Further praying in the alternative that the cause be remanded, the insurer asserts that it specially pleaded the exclusion clause of the policy and therefore the burden of proving a loss from a hazard insured by the policy and not excepted by the exclusions should have been laid upon the plaintiff. Coyle v. Palatine, 222 S.W. 973 (Tex.Comm.App.1917); Shaver v. National Title & Abstract Co., 361 S.W.2d 867, (Tex.1962).

This has reference to the form of Special Issues 2 and 3, No. 2 reading as follows:

"Do you find from a preponderance of the evidence that tidal wave, high water, overflow, whether driven by wind or not, * * * directly and properly caused damages to plaintiff's house on the premises in question on or about September 11, 1961?"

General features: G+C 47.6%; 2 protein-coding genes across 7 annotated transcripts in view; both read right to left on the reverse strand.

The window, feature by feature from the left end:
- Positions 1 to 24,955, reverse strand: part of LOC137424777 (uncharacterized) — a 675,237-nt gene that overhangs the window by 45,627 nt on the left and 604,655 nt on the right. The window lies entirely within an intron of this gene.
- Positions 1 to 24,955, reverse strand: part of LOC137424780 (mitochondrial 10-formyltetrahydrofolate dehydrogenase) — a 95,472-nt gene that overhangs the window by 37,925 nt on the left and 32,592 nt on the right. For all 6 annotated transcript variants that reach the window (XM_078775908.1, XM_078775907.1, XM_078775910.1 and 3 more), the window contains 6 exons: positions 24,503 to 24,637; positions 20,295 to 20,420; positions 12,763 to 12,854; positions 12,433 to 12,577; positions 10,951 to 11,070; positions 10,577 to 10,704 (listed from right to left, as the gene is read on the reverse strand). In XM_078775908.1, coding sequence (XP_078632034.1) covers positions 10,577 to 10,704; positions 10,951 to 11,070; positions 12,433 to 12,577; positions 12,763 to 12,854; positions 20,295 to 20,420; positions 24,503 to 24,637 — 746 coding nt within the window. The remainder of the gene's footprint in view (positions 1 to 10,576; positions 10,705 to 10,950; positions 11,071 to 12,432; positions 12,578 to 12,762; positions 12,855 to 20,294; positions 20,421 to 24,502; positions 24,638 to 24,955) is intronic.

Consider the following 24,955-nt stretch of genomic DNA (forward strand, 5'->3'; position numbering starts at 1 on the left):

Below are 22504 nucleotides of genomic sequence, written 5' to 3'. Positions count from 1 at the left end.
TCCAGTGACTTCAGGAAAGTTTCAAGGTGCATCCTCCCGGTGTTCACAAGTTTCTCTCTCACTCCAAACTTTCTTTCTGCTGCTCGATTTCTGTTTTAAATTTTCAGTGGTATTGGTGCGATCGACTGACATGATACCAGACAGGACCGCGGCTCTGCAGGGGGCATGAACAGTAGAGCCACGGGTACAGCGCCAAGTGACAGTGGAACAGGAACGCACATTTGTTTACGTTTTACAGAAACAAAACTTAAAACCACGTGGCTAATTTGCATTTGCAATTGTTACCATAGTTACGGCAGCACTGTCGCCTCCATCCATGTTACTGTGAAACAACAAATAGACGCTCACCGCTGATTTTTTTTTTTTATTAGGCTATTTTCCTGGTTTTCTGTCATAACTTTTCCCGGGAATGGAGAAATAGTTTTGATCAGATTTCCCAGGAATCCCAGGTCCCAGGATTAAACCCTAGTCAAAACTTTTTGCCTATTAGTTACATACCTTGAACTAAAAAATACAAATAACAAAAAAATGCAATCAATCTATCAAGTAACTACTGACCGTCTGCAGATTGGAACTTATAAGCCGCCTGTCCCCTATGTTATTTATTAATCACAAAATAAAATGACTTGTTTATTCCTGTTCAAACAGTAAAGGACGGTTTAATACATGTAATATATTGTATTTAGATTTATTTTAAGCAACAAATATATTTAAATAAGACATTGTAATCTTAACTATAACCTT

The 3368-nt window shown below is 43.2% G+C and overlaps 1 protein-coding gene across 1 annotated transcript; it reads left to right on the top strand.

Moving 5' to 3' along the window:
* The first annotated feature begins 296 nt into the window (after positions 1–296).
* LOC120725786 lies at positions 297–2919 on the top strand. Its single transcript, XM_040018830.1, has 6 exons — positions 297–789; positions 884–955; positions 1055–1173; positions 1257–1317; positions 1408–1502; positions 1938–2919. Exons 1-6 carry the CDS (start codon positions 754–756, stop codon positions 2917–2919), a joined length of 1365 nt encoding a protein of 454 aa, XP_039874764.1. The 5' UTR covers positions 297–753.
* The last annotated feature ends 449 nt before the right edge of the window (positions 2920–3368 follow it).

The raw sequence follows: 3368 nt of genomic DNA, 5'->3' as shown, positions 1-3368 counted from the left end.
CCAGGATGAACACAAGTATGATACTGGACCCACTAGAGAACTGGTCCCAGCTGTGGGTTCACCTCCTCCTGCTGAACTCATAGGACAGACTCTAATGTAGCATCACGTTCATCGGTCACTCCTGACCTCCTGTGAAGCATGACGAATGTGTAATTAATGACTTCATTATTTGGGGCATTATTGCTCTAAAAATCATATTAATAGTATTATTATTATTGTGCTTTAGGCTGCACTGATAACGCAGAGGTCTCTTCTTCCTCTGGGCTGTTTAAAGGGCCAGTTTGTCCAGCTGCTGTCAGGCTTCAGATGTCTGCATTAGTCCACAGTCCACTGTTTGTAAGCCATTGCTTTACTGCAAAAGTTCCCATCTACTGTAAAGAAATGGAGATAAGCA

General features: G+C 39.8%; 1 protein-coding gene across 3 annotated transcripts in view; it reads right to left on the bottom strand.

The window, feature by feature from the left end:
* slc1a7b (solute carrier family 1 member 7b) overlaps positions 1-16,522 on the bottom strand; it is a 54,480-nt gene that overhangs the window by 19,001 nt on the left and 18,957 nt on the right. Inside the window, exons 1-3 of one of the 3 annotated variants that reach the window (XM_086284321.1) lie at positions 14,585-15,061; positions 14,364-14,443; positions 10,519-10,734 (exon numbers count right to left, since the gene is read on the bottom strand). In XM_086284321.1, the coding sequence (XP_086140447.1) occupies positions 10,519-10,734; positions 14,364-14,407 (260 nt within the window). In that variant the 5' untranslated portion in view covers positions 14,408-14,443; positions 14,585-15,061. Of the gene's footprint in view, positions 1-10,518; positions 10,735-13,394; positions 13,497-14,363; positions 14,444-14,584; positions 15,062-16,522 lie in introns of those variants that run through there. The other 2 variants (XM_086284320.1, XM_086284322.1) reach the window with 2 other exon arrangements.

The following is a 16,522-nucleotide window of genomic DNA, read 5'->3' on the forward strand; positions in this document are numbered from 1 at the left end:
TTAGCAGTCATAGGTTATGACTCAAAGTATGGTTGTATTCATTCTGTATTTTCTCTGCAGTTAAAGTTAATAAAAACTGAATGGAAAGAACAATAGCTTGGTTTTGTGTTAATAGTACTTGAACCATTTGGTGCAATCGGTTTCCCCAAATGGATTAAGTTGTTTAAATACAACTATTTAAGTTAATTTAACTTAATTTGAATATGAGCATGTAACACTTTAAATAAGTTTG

Number 3 followed the same form reading:

"Do you find from a preponderance of the evidence that the loss and damage to the house of the plaintiff, J. Sims McDonald, was a direct and proximate result of the combined action of the wind of Hurricane Carla and tidal wave, high water or overflow, whether driven by wind or not?"

Rule 274 provides that the objecting party must point out distinctly the matter to which he objects and the grounds of his objections, and where the same are obscured or concealed by voluminous unfounded objections or minute differentiations, the objection shall be deemed to be waived. The matter will bear a somewhat extended discussion.

The first Special Issue read as follows:

"Do you find from a preponderance of the evidence that the winds of Hurricane Carla, on or about September *549 11, 1961, directly and proximately caused loss and damage to the house on the property in question?"